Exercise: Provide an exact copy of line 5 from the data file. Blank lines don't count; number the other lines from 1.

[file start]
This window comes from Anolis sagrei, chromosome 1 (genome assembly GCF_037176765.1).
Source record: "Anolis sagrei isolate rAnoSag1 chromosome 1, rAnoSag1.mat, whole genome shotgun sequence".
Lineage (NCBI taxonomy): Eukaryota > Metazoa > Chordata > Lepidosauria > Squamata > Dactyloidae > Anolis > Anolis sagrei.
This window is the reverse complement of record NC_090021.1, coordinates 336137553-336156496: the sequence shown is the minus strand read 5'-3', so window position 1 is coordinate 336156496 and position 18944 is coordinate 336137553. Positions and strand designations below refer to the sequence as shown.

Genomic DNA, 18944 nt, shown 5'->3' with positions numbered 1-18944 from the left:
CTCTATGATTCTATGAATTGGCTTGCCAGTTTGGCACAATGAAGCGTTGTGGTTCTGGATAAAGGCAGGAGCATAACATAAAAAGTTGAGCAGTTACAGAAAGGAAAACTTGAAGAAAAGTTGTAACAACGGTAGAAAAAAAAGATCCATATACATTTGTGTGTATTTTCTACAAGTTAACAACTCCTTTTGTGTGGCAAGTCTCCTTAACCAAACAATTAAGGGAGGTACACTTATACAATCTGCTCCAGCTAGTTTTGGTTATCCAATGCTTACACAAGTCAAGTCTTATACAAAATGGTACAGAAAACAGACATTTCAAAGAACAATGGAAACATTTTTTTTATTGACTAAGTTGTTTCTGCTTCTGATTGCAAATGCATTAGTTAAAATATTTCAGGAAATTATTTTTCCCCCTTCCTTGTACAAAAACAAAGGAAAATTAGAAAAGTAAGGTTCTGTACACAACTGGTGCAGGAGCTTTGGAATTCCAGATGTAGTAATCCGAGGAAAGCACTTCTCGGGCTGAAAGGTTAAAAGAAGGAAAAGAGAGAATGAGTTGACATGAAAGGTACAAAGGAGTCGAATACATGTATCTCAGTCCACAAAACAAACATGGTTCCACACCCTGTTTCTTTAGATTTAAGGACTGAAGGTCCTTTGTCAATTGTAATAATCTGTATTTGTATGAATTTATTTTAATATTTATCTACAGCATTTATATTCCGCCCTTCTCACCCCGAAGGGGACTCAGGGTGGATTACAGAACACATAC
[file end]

Genomic DNA, 18944 nt, shown 5'->3' with positions numbered 1-18944 from the left: